This technique involves preparing a 1.5 mm groove along the incisal edges of the incisors and through the canines with a small diameter end cutting flat fissure bur. The age of patients presenting with chronic tooth mobility is generally such that sclerotic changes have occurred within the pulp that will have reduced the chance of an exposure. However, patients must be made aware of this possibility.
At least three fibres are required to stabilize mobile incisors.
The patient illustrated, presented with severe mobility on her lower incisors and canines.
The placement technique is as follows:
- Five fibres are cut to length so as to slightly extend beyond the distal margins of the lower canines and sparingly wet with bonding resin
- Gross interferences in the occlusion are removed
- A 1.5 mm deep groove is prepared along the incisal edges of the incisors and through the canines with a small diameter end cutting flat fissure bur (Fig. 9)
- Clean the cavity and after isolation with cotton rolls, prepare the cavity surfaces with an appropriate adhesive agent but do not cure
- Place several small increments of flowable composite resin along the preparation.
- Embed at least at least three or more pre-cut fibres into the flowable composite along the base of the groove with a periodontal probe (Fig.10)
- Sparingly place composite resin over the fibres to slightly overfill the preparation (Fig. 11)
- Place a freezer bag (3 x 1 cm) over the uncured composite and have the patient close into centric occlusion, positioning the teeth in the correct occlusal position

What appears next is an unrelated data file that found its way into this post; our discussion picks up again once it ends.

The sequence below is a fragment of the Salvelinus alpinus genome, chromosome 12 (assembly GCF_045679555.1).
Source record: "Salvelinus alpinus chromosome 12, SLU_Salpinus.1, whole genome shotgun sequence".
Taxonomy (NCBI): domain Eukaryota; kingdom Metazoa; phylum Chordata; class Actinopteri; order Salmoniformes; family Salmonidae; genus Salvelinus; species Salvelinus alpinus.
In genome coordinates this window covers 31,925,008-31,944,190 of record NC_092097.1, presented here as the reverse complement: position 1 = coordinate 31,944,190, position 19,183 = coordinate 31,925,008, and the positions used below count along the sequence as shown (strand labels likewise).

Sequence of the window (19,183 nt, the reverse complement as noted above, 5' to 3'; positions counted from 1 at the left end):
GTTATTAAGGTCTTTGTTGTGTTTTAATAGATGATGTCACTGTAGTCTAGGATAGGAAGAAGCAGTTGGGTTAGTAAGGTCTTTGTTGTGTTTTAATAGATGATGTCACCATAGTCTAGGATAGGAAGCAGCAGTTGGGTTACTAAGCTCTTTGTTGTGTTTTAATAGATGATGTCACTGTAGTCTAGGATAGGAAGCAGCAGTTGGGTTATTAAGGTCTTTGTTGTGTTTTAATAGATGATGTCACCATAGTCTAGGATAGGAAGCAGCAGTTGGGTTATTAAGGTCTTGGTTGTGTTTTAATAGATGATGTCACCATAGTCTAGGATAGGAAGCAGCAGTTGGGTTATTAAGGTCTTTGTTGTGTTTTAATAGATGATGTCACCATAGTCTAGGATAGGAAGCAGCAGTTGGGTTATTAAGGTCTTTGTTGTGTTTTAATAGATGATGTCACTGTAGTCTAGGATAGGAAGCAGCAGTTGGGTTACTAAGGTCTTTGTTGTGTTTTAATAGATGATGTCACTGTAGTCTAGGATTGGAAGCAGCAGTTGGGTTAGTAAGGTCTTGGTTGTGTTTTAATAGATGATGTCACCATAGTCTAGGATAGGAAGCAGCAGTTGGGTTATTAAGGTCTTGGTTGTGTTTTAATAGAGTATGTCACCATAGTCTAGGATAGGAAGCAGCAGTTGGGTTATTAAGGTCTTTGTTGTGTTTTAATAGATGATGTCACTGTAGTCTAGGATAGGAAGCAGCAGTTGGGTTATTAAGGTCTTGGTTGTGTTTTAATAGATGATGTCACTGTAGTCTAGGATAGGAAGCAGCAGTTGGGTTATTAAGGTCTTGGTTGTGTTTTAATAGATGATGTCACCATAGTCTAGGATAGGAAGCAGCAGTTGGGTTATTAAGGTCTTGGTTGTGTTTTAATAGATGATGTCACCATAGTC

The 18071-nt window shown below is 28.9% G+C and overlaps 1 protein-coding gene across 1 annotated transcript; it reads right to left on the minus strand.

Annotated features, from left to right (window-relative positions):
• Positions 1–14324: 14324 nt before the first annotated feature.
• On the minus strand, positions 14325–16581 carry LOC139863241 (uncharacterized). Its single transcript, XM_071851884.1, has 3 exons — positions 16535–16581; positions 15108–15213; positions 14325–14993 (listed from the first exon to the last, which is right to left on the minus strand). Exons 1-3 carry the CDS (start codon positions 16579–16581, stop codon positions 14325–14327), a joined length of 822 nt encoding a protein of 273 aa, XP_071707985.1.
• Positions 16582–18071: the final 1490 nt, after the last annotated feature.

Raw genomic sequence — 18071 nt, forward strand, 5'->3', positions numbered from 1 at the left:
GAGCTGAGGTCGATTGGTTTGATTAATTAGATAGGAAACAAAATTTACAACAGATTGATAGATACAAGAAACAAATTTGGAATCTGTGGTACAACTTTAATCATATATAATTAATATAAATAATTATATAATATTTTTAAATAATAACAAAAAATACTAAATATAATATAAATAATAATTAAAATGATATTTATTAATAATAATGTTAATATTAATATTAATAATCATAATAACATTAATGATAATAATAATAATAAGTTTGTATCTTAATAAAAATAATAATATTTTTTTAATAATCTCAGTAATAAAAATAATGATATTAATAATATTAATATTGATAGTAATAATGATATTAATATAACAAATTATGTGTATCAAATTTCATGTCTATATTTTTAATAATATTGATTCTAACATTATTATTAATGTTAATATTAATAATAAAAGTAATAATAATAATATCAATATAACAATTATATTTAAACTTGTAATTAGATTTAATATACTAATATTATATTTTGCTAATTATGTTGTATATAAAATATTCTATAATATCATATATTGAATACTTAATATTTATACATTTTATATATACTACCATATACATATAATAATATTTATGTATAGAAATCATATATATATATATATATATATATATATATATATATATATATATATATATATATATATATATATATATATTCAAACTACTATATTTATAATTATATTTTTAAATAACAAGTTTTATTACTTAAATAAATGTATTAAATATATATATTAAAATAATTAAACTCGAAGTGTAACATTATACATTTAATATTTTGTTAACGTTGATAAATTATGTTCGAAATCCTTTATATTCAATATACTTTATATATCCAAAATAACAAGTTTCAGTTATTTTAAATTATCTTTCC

- While still occluded photo cure the restoration for 10 seconds, open the bite and remove the freezer bag followed by a further 10 second cure (Fig. 12).
- Remove excess composite from the preparation (Fig. 13).
- Adjust the occlusion.
- Contour and finish the restoration (Fig. 14).
These splints are relatively easy and predictable to fabricate as they position the teeth in the correct occlusal position. Patients find them very acceptable as, unlike lingually bonded splints, they are unaware of these splints in their mouths.
If a periodontal abscess occurs under one of the splinted teeth, the root can be sectioned from the crown and removed. After initial healing, a sectional matrix can be used as a template to build up the gingival floor beneath the crown with a resin modified glass ionomer that will minimize plaque growth and re-establish aesthetics (Fig. 15).
Fibre Reinforced Direct Resin Bridge
There are a wide range of clinical and personal circumstances for patients that will make this prosthesis a preferred treatment option and a great practice builder.
Fibre reinforced direct resin bridges can be made in a single appointment, are relatively easy to fabricate, position mobile teeth, and with correct occlusal adjustment and fibre reinforcing, provide patients with a long-term clinical solution.
The placement technique is as follows:
- Determine that a resin bridge can be accommodated within the occlusion (Fig. 16).
- Remove existing pellicle and restorations from the pontic abutment interface and after isolation with cotton rolls, prepare the cavity surfaces with an appropriate adhesive agent and photo cure.